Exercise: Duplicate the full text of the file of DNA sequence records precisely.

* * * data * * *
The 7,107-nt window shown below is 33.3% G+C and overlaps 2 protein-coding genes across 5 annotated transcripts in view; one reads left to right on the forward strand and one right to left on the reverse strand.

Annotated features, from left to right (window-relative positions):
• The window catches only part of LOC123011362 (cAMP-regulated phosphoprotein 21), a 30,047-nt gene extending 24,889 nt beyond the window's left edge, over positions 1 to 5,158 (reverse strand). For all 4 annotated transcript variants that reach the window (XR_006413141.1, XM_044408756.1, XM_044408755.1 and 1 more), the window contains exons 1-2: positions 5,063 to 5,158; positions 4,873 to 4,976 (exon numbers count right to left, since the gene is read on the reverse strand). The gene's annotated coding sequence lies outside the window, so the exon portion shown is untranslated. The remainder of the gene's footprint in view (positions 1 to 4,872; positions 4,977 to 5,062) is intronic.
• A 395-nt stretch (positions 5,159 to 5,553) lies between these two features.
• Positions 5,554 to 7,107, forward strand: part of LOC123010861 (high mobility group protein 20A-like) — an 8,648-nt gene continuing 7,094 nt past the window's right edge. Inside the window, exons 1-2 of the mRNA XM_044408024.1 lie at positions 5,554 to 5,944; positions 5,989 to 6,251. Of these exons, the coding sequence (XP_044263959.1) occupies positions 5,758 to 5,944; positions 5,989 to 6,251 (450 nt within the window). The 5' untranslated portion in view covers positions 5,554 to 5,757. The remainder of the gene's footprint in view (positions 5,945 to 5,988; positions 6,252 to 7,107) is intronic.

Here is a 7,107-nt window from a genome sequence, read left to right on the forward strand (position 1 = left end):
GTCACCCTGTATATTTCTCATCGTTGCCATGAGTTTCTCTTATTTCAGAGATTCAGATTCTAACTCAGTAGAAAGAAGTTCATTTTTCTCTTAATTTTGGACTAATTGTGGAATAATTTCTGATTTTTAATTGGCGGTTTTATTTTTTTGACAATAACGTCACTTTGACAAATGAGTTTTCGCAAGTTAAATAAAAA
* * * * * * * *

The 7,107-nt window shown below is 33.3% G+C and overlaps 2 protein-coding genes across 5 annotated transcripts in view; one reads left to right on the forward strand and one right to left on the reverse strand.

Annotated features, from left to right (window-relative positions):
• The window catches only part of LOC123011362 (cAMP-regulated phosphoprotein 21), a 30,047-nt gene extending 24,889 nt beyond the window's left edge, over positions 1 to 5,158 (reverse strand). For all 4 annotated transcript variants that reach the window (XR_006413141.1, XM_044408756.1, XM_044408755.1 and 1 more), the window contains exons 1-2: positions 5,063 to 5,158; positions 4,873 to 4,976 (exon numbers count right to left, since the gene is read on the reverse strand). The gene's annotated coding sequence lies outside the window, so the exon portion shown is untranslated. The remainder of the gene's footprint in view (positions 1 to 4,872; positions 4,977 to 5,062) is intronic.
• A 395-nt stretch (positions 5,159 to 5,553) lies between these two features.
• Positions 5,554 to 7,107, forward strand: part of LOC123010861 (high mobility group protein 20A-like) — an 8,648-nt gene continuing 7,094 nt past the window's right edge. Inside the window, exons 1-2 of the mRNA XM_044408024.1 lie at positions 5,554 to 5,944; positions 5,989 to 6,251. Of these exons, the coding sequence (XP_044263959.1) occupies positions 5,758 to 5,944; positions 5,989 to 6,251 (450 nt within the window). The 5' untranslated portion in view covers positions 5,554 to 5,757. The remainder of the gene's footprint in view (positions 5,945 to 5,988; positions 6,252 to 7,107) is intronic.

Here is a 7,107-nt window from a genome sequence, read left to right on the forward strand (position 1 = left end):
GTCACCCTGTATATTTCTCATCGTTGCCATGAGTTTCTCTTATTTCAGAGATTCAGATTCTAACTCAGTAGAAAGAAGTTCATTTTTCTCTTAATTTTGGACTAATTGTGGAATAATTTCTGATTTTTAATTGGCGGTTTTATTTTTTTGACAATAACGTCACTTTGACAAATGAGTTTTCGCAAGTTAAATAAAAA